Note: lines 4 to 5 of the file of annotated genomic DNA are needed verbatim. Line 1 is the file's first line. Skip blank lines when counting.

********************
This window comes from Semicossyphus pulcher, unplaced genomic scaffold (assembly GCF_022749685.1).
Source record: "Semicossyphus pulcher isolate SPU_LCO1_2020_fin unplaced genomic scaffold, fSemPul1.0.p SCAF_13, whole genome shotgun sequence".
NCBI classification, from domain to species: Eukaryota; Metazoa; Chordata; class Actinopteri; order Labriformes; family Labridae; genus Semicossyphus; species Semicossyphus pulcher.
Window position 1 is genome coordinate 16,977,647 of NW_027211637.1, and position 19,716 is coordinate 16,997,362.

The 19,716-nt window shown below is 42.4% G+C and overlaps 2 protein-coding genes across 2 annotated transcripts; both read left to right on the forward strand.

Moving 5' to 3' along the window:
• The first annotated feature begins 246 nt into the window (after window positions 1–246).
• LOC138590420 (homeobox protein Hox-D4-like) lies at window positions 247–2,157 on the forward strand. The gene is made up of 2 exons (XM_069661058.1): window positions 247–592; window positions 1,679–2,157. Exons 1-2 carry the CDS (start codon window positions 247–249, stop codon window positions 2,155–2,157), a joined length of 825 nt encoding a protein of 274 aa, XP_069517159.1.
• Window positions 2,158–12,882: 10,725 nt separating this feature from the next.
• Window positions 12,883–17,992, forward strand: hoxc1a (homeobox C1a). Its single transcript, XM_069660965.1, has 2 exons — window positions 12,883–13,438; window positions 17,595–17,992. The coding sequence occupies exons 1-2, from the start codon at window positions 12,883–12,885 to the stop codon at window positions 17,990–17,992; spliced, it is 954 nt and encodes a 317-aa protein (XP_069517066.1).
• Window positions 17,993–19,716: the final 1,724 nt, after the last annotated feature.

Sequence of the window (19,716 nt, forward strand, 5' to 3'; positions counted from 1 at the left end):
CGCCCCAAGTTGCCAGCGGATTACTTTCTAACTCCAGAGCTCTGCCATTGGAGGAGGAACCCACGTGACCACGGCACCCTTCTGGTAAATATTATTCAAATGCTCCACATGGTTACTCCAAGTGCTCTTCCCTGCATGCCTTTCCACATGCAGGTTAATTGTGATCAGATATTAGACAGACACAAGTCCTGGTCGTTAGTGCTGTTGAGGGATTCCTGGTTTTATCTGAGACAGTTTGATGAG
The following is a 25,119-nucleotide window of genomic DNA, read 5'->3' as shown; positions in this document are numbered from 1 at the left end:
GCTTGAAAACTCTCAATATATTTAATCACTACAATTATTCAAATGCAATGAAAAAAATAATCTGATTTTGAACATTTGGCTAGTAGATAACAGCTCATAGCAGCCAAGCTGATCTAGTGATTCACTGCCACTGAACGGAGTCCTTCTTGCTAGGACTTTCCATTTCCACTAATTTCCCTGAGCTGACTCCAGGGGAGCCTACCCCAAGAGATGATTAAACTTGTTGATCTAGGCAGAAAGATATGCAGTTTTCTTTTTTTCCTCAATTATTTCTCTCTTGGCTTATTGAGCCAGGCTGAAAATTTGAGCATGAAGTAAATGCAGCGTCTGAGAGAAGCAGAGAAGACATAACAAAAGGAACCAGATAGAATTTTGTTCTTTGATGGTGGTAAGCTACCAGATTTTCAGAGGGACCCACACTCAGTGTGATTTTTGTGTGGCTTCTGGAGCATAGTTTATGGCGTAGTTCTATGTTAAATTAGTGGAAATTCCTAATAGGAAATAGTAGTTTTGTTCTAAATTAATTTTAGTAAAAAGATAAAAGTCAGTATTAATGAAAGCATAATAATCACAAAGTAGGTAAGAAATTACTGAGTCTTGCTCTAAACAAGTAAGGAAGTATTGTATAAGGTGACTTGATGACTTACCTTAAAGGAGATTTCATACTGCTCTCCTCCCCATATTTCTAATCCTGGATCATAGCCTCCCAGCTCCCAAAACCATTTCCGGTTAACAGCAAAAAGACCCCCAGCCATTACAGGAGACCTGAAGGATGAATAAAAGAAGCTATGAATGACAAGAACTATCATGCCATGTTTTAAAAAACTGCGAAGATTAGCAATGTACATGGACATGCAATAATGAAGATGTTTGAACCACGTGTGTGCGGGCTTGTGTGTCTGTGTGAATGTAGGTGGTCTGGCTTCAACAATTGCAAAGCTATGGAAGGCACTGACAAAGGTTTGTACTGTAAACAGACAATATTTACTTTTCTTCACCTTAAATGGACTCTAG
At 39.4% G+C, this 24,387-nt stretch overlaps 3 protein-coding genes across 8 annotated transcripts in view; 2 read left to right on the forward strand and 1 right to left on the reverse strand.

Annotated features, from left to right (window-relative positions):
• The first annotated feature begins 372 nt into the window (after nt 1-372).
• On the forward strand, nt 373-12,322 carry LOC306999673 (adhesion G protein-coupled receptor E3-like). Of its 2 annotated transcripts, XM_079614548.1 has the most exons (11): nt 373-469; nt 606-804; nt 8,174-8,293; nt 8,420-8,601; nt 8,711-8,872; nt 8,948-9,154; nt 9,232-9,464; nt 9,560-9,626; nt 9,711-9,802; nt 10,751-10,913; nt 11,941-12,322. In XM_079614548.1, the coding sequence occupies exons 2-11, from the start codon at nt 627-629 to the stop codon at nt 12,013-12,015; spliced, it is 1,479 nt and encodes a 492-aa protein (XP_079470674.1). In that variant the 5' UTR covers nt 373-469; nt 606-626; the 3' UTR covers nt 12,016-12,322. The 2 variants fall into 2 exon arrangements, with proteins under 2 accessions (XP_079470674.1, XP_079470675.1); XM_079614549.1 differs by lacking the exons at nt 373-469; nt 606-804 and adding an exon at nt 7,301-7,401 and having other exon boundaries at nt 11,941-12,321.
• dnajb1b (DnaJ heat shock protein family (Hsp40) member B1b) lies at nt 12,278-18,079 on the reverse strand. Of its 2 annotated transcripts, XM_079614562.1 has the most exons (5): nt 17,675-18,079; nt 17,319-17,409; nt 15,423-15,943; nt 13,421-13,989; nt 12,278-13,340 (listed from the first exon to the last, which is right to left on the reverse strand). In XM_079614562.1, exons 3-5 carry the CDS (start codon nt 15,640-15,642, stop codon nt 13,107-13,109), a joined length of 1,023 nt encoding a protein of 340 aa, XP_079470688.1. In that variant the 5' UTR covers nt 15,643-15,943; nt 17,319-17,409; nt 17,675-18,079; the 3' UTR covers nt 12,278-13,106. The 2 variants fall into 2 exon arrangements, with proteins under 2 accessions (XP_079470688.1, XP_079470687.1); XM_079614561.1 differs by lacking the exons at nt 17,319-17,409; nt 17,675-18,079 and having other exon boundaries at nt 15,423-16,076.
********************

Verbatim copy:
Window position 1 is genome coordinate 16,977,647 of NW_027211637.1, and position 19,716 is coordinate 16,997,362.

The 19,716-nt window shown below is 42.4% G+C and overlaps 2 protein-coding genes across 2 annotated transcripts; both read left to right on the forward strand.